Jellybeans or Skittles are my preferred choice for treating lows, as they’re essentially fat-free and are about 1 gram of carbs per bean!

Through the years, I’ve heard some medical professionals say that if you find an unconscious Diabetic, try and feed them some juice or something of the sort. That way, if they’re too low it will bring them up and potentially save their lives. If they’re too high, medical professionals can deal with that once they arrive. The problem I have with that is simply that if the person is already too high, you risk throwing them into a Diabetic coma, the outcome of which is not pleasant. Plus, you’re dealing with the potential issue of trying to feed something to someone unconscious. And what if the person’s current situation is not related to Diabetes? You could be adding one more layer on top of the issue.

At the end of the day, it all comes down to communication. Be willing to communicate and speak with the important people in your life and let them know what YOU need. Only you will truly know what is required to treat your current blood sugar levels and help you get better. ☯

Crack A Cold One For These Boozy Facts…

I’ve covered coffee and green tea in previous posts (the green tea thing is going fantastic, by the way!) So today, I’ll be covering a beverage type most people don’t consider as having health benefits: alcohol.

Yes, you read that right. In certain circumstances, alcohol can lend a number of health benefits (when it doesn’t include getting black-out drunk).

When one drinks in moderation, and just to be clear, moderation means no more than about two drinks a day, here are some of the benefits:

It can lower the risk for heart disease. Moderate alcohol can help increase the amount of “good cholesterol”, help improve insulin resistance and can help prevent certain blood clots.

It can improve your libido! Although there’s a lot more study to be done on this subject, some results have shown that alcohol can help prevent erectile dysfunction. And I don’t know about you guys (pun fully intended) but this is an important detail. Again, this is based on extremely moderate consumption.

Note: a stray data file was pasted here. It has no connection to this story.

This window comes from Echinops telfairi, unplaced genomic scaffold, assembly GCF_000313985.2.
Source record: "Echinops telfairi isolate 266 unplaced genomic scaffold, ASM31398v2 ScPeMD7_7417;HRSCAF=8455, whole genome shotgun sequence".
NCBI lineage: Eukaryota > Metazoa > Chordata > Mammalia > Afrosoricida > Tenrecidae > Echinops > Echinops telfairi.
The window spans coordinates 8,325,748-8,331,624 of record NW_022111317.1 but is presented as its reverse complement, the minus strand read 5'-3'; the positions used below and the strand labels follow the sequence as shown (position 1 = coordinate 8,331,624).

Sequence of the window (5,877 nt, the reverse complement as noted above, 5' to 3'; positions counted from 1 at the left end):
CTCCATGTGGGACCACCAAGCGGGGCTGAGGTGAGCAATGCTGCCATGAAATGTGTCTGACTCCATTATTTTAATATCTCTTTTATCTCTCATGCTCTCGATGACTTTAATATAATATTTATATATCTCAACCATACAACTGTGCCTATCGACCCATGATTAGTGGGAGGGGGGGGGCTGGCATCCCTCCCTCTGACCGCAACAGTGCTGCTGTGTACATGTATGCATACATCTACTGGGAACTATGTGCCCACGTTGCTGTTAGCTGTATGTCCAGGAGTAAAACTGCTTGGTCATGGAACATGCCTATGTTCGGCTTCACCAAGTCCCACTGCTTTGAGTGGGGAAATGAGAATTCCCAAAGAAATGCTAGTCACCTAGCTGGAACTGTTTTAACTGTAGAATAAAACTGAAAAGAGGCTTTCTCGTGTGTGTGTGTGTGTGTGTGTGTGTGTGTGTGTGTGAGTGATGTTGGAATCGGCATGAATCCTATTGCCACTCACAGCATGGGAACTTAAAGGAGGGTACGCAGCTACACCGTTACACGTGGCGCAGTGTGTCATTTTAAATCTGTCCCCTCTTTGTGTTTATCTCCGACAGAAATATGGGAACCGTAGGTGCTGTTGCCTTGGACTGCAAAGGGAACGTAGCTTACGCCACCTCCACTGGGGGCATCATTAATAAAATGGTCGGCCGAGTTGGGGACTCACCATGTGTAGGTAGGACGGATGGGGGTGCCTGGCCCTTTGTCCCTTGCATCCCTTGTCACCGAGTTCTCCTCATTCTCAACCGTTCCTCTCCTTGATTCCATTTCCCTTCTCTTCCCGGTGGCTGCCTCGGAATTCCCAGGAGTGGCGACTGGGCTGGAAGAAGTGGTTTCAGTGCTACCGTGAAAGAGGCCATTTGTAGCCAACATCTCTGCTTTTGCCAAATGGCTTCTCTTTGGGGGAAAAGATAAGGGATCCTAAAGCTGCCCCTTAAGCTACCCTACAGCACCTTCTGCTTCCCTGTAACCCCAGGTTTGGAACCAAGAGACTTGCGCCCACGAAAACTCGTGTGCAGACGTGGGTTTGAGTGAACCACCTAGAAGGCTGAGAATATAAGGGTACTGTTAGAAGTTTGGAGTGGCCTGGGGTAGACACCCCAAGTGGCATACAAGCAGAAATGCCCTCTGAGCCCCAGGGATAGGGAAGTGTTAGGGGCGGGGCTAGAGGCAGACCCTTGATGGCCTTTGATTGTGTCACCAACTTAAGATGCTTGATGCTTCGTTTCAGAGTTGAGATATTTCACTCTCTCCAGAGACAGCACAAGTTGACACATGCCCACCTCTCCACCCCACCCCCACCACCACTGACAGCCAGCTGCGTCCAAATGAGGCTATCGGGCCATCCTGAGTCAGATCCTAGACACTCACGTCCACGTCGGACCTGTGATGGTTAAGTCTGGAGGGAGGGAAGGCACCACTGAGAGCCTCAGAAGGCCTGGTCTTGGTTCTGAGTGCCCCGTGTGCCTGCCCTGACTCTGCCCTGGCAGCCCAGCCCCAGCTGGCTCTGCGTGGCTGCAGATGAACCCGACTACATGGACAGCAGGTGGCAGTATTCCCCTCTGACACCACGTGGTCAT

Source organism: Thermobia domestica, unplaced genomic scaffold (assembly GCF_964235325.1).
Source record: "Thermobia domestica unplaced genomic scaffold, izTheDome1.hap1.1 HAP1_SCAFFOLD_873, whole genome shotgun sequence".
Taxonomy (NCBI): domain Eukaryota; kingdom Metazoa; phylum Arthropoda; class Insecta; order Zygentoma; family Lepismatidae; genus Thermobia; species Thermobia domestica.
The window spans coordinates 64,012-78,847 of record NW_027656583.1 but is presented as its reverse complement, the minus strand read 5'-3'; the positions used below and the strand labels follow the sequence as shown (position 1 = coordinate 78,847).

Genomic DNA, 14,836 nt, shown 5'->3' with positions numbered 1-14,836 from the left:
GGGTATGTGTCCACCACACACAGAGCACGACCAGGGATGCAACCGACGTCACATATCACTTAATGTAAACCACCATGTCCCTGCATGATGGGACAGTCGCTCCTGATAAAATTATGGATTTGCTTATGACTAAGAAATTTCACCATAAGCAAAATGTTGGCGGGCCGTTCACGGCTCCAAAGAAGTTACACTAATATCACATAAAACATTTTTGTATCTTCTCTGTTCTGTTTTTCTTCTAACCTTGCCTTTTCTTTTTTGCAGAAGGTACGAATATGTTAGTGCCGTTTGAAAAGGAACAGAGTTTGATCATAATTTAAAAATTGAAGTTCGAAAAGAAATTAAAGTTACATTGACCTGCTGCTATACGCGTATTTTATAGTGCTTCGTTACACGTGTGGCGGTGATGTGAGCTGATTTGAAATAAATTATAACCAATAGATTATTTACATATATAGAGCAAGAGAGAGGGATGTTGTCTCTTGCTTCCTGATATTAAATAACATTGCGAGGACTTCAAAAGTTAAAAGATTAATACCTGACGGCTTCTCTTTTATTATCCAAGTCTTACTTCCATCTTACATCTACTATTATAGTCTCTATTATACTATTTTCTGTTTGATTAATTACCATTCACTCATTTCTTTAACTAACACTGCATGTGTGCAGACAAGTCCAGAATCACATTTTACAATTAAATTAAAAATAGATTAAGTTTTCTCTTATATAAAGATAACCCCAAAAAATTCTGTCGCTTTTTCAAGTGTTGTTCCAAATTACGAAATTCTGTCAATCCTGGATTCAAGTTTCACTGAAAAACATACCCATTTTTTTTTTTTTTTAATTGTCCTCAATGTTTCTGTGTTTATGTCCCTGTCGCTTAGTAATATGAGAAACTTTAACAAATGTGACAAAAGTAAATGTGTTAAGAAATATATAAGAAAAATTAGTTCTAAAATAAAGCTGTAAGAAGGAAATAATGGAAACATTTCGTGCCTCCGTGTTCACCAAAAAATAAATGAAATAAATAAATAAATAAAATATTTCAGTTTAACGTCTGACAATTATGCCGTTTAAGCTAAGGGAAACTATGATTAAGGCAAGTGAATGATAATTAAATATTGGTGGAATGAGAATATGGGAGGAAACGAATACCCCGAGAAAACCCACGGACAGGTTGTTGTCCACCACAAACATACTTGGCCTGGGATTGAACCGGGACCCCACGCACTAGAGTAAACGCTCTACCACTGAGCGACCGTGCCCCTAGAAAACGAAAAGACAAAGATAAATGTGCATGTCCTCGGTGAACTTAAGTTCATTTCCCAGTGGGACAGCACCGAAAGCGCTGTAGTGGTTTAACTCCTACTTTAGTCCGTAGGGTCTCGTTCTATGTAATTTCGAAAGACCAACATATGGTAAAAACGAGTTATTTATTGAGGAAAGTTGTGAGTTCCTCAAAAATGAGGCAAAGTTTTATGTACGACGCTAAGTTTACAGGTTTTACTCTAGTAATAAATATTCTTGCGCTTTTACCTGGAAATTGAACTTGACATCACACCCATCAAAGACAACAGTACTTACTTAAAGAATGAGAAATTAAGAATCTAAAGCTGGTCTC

Alcohol can help prevent dementia and reduce the chance of gallstones. Studies have shown that small amounts of alcohol can help make brain cells more fit. I’m not certain how one would measure the reduction in chance of developing gallstones. I mean, maybe you’re just someone who doesn’t develop them, right? But then again, that’s why I’m not a scientist.

It’s also been shown to reduce the chance of developing Type 2 Diabetes. This is apparently linked to healthy lifestyle choices used in conjunction with moderate consumption, of course. But while we’re on the subject of Diabetes and alcohol consumption, let’s talk about carbohydrates.

Obviously, carb counting becomes extremely important to insulin-dependant Diabetics. With that in mind, just about any pure spirit is carb free. For example, whiskey and tequila are actually carb free. As long as you don’t mix your drink with sugared alcohol or juice, you should be good to go. Unfortunately, just about all blends of beer are heavy on the carbohydrates. You know, hops and yeast and all that…

Frequent or heavy use of alcohol can LEAD to several health complications and a bunch of inconvenient things like weight gain and addiction. So be sure to drink in moderation and check your blood sugars frequently while consuming. Alcohol can keep your liver so occupied that it forgets to release glycol and your levels can drop quickly.

You can visit the Mayo Clinic’s website to read further about the benefits and complications of alcohol consumption. Here’s the link:

On The Road To Enlightenment…

I’ve had people ask about how I came about studying Buddhism. The question makes sense; a French-speaking white male living on the Northern shore of New Brunswick wouldn’t necessarily have a great deal of exposure to eastern religions.

I guess it all kind of started in the mid to late 1980’s. Although I hadn’t become entrenched in the martial arts by this point, my religious beliefs would feed off of my martial arts and vice versa, in the years to come. I had already become an avid reader and would pick up any book or manuscript I could get my hands on and read it. My father, in an attempt to steer me away from my grandmother’s medical text books (he felt they were inappropriate for a kid) started trying to find “cool things” for me to read.